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I now see Ant has both an <include> task and an <import> task.

According to the descriptions:


Include another build file into the current project.



Imports another build file into the current project.

So, why use one over the other?

Here's my actual problem:

In our current build system, we are concatenating a bunch of JavaScripts and then minimizing them. The JavaScripts are located in a dozen different directories, and we are taking batches from each directory and concatenating them into five or six super minimized JavaScripts. Some of these files are copied into multiple super JavaScripts.

In order to make debugging easier, and the build a bit more flexible, I want to copy all of the files into the target/work/resources2 directory with each sub-directory under there representing a different super minimized JavaScript. For debugging purposes, we'll include the non-minimized super JavaScript and the originals. The build script isn't complex, but the whole section is taking up a lot of lines. I was thinking of putting the <copy> stuff into a separate XML file, so the whole thing looks like this:

<target name="process-resources"
     description="Concatenate and minimize the JavaScripts (using Maven lifecycle names for our targets">
     <!-- The following include the copying stuff -->
     <here.be.dragons file="${basedir}/reservations.xml"/>
     <here.be.dragons file="${basedir}/date.xml"/>
     <here.be.dragons file="${basedir}/select.xml"/>

     <for param="concat.dir">
         <fileset dir="${work.dir]/resources2"/>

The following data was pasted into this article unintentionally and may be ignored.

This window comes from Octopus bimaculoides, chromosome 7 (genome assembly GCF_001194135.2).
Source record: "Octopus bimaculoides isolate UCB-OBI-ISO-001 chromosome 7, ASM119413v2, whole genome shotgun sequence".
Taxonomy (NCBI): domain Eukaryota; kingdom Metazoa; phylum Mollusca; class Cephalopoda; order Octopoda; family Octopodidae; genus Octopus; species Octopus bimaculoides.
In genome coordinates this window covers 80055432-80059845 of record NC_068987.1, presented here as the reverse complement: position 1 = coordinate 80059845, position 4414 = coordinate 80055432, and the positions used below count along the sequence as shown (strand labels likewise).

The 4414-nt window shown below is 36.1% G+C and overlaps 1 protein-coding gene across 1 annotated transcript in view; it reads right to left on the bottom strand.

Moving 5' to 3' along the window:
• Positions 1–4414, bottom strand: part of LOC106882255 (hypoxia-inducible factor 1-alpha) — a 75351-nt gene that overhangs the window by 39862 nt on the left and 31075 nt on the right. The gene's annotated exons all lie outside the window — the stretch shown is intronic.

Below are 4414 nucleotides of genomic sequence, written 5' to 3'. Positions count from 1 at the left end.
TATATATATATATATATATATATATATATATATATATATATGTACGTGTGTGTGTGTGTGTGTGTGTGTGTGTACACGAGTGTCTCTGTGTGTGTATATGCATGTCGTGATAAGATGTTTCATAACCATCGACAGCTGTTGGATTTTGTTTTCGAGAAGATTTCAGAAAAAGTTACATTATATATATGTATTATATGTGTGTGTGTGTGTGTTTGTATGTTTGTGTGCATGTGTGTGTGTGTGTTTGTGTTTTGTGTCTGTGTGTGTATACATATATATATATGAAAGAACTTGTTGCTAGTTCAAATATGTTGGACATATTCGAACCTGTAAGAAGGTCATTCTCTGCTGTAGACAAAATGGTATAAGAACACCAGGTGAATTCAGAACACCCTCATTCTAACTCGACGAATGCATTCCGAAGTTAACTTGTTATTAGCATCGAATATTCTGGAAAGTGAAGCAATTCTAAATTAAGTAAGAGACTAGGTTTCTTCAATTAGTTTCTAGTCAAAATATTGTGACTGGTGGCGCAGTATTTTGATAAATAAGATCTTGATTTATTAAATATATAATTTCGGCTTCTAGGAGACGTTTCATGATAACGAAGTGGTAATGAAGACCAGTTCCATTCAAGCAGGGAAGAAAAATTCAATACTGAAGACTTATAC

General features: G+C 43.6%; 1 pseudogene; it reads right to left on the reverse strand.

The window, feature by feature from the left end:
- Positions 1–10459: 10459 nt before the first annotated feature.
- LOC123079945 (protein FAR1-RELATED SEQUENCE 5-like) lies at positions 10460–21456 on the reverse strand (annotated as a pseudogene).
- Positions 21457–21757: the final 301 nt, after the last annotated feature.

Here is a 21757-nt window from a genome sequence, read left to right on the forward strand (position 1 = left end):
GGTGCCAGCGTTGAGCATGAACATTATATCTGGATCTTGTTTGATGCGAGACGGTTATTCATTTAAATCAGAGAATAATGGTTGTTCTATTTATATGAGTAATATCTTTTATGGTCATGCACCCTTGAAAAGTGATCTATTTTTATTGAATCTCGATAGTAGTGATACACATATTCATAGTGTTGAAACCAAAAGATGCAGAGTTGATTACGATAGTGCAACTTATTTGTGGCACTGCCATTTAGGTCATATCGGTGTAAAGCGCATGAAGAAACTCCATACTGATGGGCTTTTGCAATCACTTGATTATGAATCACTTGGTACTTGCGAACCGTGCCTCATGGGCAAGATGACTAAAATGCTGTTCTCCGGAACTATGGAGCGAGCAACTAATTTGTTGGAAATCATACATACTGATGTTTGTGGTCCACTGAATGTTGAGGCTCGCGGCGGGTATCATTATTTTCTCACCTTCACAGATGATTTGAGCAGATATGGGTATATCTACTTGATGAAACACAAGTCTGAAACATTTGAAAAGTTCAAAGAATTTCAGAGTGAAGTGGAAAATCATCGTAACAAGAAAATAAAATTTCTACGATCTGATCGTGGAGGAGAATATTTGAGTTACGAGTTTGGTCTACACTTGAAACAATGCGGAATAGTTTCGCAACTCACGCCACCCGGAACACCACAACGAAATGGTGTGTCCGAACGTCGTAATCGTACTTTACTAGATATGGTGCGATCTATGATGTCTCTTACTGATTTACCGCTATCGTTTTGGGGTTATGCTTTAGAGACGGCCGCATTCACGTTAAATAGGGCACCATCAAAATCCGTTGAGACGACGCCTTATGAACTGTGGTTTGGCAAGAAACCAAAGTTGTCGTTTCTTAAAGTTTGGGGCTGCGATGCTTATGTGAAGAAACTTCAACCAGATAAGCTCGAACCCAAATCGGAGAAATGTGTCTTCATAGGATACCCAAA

I see there are four possibilities:

  • Use <ant/> to call the files that do the copying
  • Use <import/> (which might not work because it might not be able to be included inside a target)
  • Use <include/> (which might not work because it might not be able to be included inside a target)
  • Use the Entity Include.

I am never crazy about using <ant/> or <antcall> although this might be a good time to do this. The Entity Include idea will work, but that's something most people don't understand, and I am afraid it will cause confusion for people who have to support what I'm doing. The <import> and <include> may not be able to be used in this situation, but I'm still curious what the differences are.

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1 Answer 1

up vote 18 down vote accepted

The documentation of import explains the difference:

How is import different from include?

The short version: Use import if you intend to override a target, otherwise use include.

When using import the imported targets are available by up to two names. Their "normal" name without any prefix and potentially with a prefixed name (the value of the as attribute or the imported project's name attribute, if any).

When using include the included targets are only available in the prefixed form.

When using import, the imported target's depends attribute remains unchanged, i.e. it uses "normal" names and allows you to override targets in the dependency list.

When using include, the included targets cannot be overridden and their depends attributes are rewritten so that prefixed names are used. This allows writers of the included file to control which target is invoked as part of the dependencies.

It is possible to include the same file more than once by using different prefixes, it is not possible to import the same file more than once.

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